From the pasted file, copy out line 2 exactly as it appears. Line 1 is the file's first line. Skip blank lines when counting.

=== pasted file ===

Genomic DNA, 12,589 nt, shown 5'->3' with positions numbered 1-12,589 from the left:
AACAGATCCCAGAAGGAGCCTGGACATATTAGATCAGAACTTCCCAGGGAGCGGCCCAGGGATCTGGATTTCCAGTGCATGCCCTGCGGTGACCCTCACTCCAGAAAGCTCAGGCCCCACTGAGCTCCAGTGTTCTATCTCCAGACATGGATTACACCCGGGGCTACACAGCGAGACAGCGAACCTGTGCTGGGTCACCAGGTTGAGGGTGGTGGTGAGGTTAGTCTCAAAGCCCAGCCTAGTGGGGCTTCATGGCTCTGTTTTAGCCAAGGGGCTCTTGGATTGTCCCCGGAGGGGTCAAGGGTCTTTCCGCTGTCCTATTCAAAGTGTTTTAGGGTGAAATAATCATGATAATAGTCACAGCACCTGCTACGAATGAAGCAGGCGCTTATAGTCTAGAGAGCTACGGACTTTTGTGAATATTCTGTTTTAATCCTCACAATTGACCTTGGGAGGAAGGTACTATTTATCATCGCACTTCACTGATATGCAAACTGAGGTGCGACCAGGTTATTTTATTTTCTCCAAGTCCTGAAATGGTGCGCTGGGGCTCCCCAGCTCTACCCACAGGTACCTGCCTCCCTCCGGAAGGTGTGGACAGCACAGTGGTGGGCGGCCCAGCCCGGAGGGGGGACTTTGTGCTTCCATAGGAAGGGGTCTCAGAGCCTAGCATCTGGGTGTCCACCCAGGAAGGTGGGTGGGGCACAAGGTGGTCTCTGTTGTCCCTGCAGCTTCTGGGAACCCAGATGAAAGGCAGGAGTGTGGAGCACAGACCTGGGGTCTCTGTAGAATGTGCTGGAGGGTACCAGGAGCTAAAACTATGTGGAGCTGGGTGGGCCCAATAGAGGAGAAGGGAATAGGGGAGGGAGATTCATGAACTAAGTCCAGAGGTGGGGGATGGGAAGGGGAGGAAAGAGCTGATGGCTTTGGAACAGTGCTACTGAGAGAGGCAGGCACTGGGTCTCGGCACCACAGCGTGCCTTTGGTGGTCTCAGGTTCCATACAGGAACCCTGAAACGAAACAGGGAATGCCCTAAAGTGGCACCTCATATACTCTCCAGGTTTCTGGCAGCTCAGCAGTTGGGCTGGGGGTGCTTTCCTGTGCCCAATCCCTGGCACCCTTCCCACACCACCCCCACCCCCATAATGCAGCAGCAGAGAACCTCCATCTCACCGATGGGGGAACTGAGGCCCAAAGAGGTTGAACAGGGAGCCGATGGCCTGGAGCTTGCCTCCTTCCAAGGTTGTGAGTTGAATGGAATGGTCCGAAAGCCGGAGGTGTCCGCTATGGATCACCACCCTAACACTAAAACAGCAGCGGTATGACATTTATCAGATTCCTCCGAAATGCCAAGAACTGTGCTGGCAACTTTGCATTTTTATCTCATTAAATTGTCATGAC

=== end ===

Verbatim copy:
AACAGATCCCAGAAGGAGCCTGGACATATTAGATCAGAACTTCCCAGGGAGCGGCCCAGGGATCTGGATTTCCAGTGCATGCCCTGCGGTGACCCTCACTCCAGAAAGCTCAGGCCCCACTGAGCTCCAGTGTTCTATCTCCAGACATGGATTACACCCGGGGCTACACAGCGAGACAGCGAACCTGTGCTGGGTCACCAGGTTGAGGGTGGTGGTGAGGTTAGTCTCAAAGCCCAGCCTAGTGGGGCTTCATGGCTCTGTTTTAGCCAAGGGGCTCTTGGATTGTCCCCGGAGGGGTCAAGGGTCTTTCCGCTGTCCTATTCAAAGTGTTTTAGGGTGAAATAATCATGATAATAGTCACAGCACCTGCTACGAATGAAGCAGGCGCTTATAGTCTAGAGAGCTACGGACTTTTGTGAATATTCTGTTTTAATCCTCACAATTGACCTTGGGAGGAAGGTACTATTTATCATCGCACTTCACTGATATGCAAACTGAGGTGCGACCAGGTTATTTTATTTTCTCCAAGTCCTGAAATGGTGCGCTGGGGCTCCCCAGCTCTACCCACAGGTACCTGCCTCCCTCCGGAAGGTGTGGACAGCACAGTGGTGGGCGGCCCAGCCCGGAGGGGGGACTTTGTGCTTCCATAGGAAGGGGTCTCAGAGCCTAGCATCTGGGTGTCCACCCAGGAAGGTGGGTGGGGCACAAGGTGGTCTCTGTTGTCCCTGCAGCTTCTGGGAACCCAGATGAAAGGCAGGAGTGTGGAGCACAGACCTGGGGTCTCTGTAGAATGTGCTGGAGGGTACCAGGAGCTAAAACTATGTGGAGCTGGGTGGGCCCAATAGAGGAGAAGGGAATAGGGGAGGGAGATTCATGAACTAAGTCCAGAGGTGGGGGATGGGAAGGGGAGGAAAGAGCTGATGGCTTTGGAACAGTGCTACTGAGAGAGGCAGGCACTGGGTCTCGGCACCACAGCGTGCCTTTGGTGGTCTCAGGTTCCATACAGGAACCCTGAAACGAAACAGGGAATGCCCTAAAGTGGCACCTCATATACTCTCCAGGTTTCTGGCAGCTCAGCAGTTGGGCTGGGGGTGCTTTCCTGTGCCCAATCCCTGGCACCCTTCCCACACCACCCCCACCCCCATAATGCAGCAGCAGAGAACCTCCATCTCACCGATGGGGGAACTGAGGCCCAAAGAGGTTGAACAGGGAGCCGATGGCCTGGAGCTTGCCTCCTTCCAAGGTTGTGAGTTGAATGGAATGGTCCGAAAGCCGGAGGTGTCCGCTATGGATCACCACCCTAACACTAAAACAGCAGCGGTATGACATTTATCAGATTCCTCCGAAATGCCAAGAACTGTGCTGGCAACTTTGCATTTTTATCTCATTAAATTGTCATGAC